Not My Teen: Younger Teens More Likely to be Influenced by Peers

By Stop Medicine Abuse Posted June 29, 2015 under Not My Teen

Every month, we’re keeping you informed on the latest studies and research in our “Not My Teen” blog series. Today, we’re looking at how age may affect a teen’s likelihood to be influenced by his or her peers.

Who do you think you has a greater influence on a teen’s behavior: a parent or a teen’s peers? The answer may seem obvious, but according to a recent study in Psychological Science, it depends on the age of the teen in question. Lisa Joanna Knoll, a researcher at the Institute of Cognitive Neuroscience at University College London, led a study to analyze the development of social influence on risk perception from late childhood through adulthood. She and her team found some interesting results.

The researchers performed this study at the Science Museum in London over a two-week period in April of 2013. More than 560 museum visitors between the ages of 8-59 participated in the study. Eleven percent of participants were young adolescents (ages 12-14), 30% were midadolescents (ages 15-18), 40% were young adults (ages 19-25), 36% were adults and 2% were children. Participants were asked to rate the riskiness of everyday situations such as going down a dark alley or crossing the street against a light on a scale of 1 to 10. Participants were then shown how other people (teenagers and adults) perceived the riskiness of the same situation. This part of the study was meant to show the impact that a social-influence group can have on a participant’s decision making. However, in reality, these ratings were generated randomly. After seeing what “other people” thought, participants were asked to rate the same situation again.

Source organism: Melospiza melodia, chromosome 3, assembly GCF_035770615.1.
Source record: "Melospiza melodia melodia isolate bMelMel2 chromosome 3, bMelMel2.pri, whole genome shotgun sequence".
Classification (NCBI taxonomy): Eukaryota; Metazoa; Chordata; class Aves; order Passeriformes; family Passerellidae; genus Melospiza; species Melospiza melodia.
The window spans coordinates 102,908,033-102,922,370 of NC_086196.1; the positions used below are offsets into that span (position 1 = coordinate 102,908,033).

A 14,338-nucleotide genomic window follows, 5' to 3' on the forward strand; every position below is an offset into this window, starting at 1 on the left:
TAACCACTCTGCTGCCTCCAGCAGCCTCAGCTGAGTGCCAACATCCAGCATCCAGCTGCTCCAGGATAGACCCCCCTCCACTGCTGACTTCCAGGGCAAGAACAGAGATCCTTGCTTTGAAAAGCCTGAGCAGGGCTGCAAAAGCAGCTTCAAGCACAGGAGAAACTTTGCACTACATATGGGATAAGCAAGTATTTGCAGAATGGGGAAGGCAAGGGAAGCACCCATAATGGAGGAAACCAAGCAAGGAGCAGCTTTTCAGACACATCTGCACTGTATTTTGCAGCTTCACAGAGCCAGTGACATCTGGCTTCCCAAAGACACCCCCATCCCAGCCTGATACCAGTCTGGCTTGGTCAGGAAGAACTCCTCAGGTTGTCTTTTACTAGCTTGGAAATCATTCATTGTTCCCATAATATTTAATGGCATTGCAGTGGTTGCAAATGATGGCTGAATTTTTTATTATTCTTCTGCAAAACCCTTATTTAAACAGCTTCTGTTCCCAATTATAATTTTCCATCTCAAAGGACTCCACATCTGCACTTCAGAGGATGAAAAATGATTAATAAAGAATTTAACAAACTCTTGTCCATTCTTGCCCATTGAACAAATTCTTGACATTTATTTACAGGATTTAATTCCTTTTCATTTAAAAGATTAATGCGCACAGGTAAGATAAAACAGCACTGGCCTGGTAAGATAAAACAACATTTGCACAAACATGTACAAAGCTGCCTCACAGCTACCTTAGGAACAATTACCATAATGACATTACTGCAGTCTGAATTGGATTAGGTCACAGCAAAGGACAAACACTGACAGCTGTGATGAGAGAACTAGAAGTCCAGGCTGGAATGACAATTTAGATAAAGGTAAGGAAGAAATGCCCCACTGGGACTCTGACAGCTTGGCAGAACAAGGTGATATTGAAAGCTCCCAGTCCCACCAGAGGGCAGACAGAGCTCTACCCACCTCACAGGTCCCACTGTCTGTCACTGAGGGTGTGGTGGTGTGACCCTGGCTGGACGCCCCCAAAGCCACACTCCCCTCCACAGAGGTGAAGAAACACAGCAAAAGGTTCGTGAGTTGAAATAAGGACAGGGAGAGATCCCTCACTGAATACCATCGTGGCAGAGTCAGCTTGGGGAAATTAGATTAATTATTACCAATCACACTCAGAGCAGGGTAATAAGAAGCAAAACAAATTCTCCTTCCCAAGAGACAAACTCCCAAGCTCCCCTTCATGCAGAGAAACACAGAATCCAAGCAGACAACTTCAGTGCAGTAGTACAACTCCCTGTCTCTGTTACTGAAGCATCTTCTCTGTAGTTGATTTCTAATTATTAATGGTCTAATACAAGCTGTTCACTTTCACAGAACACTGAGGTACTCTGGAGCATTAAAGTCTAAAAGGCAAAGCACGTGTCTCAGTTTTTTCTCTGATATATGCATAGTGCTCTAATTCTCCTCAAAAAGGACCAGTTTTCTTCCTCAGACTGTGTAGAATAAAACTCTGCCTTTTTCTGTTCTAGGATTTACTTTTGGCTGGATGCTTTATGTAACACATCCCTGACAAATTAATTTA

The study found that children age 11 and younger and teenagers age 15 and older were more likely to change their response in reaction to an adult’s perception of how risky an activity was. Alternatively, young adolescents (participants between ages 12-14) were more strongly influenced by the teenager social-influence group than they were by the adult social-influence group. In other words, younger adolescents tended to alter their risk assessment more strongly based on the opinions of other teens compared to the opinions of adults.

What should parents take away from this study? It’s important to be aware that your teen’s decision-making may be influenced by his or her peers more heavily when he or she is a younger adolescent. We play a big role in making sure teens are prepared to ignore peer pressure. While we can’t be with our kids all day, we can take measures to make sure they make smart choices. Set aside some time this summer to talk to your teen (or tween) about the pressures he or she may face from peers. Encourage teens to evaluate the pros and cons of situations they may be apprehensive about. Lastly, remind your teen to always ask, “Is it really worth it?” 

If you have advice on speaking with teens about peer pressure, please feel free to share it in the comments below!         

You can find learn more about this study and its findings here.